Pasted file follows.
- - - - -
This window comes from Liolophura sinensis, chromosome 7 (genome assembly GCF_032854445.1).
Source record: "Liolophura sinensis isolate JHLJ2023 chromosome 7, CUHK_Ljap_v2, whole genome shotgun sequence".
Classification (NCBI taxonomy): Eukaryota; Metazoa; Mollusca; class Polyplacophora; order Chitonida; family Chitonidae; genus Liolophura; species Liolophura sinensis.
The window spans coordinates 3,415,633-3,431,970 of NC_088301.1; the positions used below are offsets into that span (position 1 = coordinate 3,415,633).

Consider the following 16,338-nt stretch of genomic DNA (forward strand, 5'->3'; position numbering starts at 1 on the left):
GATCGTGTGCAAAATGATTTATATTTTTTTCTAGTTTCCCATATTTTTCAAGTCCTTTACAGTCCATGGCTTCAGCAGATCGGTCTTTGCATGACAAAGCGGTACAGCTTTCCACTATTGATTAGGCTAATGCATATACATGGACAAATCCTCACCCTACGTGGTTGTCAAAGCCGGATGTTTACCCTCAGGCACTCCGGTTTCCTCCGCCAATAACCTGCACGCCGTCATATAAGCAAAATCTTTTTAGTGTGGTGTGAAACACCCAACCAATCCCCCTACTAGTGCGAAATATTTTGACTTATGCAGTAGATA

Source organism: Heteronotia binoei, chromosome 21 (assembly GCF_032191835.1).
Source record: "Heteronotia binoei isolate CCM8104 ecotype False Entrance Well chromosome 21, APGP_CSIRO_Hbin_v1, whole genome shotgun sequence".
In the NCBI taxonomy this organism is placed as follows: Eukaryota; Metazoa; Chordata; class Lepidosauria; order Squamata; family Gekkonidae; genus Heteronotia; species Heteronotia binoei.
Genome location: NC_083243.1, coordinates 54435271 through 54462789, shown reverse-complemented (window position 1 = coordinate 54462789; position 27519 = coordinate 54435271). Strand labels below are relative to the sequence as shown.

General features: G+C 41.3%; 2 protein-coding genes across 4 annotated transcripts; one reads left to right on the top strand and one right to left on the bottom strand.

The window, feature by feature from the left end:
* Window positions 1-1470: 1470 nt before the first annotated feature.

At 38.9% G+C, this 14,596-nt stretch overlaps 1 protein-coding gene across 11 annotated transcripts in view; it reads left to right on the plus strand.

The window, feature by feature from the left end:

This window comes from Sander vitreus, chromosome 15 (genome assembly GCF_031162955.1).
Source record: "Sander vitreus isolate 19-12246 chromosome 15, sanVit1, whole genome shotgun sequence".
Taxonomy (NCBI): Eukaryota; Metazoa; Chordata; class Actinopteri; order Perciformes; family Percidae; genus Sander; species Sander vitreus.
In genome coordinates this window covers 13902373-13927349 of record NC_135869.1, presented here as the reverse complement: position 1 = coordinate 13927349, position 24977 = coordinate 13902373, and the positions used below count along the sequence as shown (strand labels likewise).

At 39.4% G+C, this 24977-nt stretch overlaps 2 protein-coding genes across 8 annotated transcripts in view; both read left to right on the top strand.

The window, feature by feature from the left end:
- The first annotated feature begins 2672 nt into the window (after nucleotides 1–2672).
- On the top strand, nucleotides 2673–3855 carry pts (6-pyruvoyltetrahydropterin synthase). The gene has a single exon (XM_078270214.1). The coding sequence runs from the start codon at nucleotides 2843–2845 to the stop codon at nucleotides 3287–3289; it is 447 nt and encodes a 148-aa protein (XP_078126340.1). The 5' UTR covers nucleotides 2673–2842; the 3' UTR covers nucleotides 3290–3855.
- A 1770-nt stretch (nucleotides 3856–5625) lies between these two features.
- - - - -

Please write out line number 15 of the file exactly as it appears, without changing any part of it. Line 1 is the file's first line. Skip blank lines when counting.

The window, feature by feature from the left end: